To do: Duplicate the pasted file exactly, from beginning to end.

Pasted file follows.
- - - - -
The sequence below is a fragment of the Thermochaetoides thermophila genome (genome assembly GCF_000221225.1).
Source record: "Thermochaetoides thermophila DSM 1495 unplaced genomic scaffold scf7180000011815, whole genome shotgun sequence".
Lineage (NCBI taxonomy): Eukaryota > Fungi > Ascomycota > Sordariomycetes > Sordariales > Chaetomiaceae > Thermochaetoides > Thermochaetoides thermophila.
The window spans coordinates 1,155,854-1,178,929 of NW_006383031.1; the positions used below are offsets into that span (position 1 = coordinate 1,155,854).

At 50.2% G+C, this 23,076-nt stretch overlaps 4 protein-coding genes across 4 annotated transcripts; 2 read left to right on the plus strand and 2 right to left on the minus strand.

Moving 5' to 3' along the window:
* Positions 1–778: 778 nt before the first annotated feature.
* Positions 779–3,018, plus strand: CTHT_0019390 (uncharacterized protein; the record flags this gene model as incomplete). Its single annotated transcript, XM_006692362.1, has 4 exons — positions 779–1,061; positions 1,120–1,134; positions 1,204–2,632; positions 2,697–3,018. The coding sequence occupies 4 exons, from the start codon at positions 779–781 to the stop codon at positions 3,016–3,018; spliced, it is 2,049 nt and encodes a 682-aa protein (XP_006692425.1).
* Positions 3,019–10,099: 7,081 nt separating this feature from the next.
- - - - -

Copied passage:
The sequence below is a fragment of the Thermochaetoides thermophila genome (genome assembly GCF_000221225.1).
Source record: "Thermochaetoides thermophila DSM 1495 unplaced genomic scaffold scf7180000011815, whole genome shotgun sequence".
Lineage (NCBI taxonomy): Eukaryota > Fungi > Ascomycota > Sordariomycetes > Sordariales > Chaetomiaceae > Thermochaetoides > Thermochaetoides thermophila.
The window spans coordinates 1,155,854-1,178,929 of NW_006383031.1; the positions used below are offsets into that span (position 1 = coordinate 1,155,854).

At 50.2% G+C, this 23,076-nt stretch overlaps 4 protein-coding genes across 4 annotated transcripts; 2 read left to right on the plus strand and 2 right to left on the minus strand.

Moving 5' to 3' along the window:
* Positions 1–778: 778 nt before the first annotated feature.
* Positions 779–3,018, plus strand: CTHT_0019390 (uncharacterized protein; the record flags this gene model as incomplete). Its single annotated transcript, XM_006692362.1, has 4 exons — positions 779–1,061; positions 1,120–1,134; positions 1,204–2,632; positions 2,697–3,018. The coding sequence occupies 4 exons, from the start codon at positions 779–781 to the stop codon at positions 3,016–3,018; spliced, it is 2,049 nt and encodes a 682-aa protein (XP_006692425.1).
* Positions 3,019–10,099: 7,081 nt separating this feature from the next.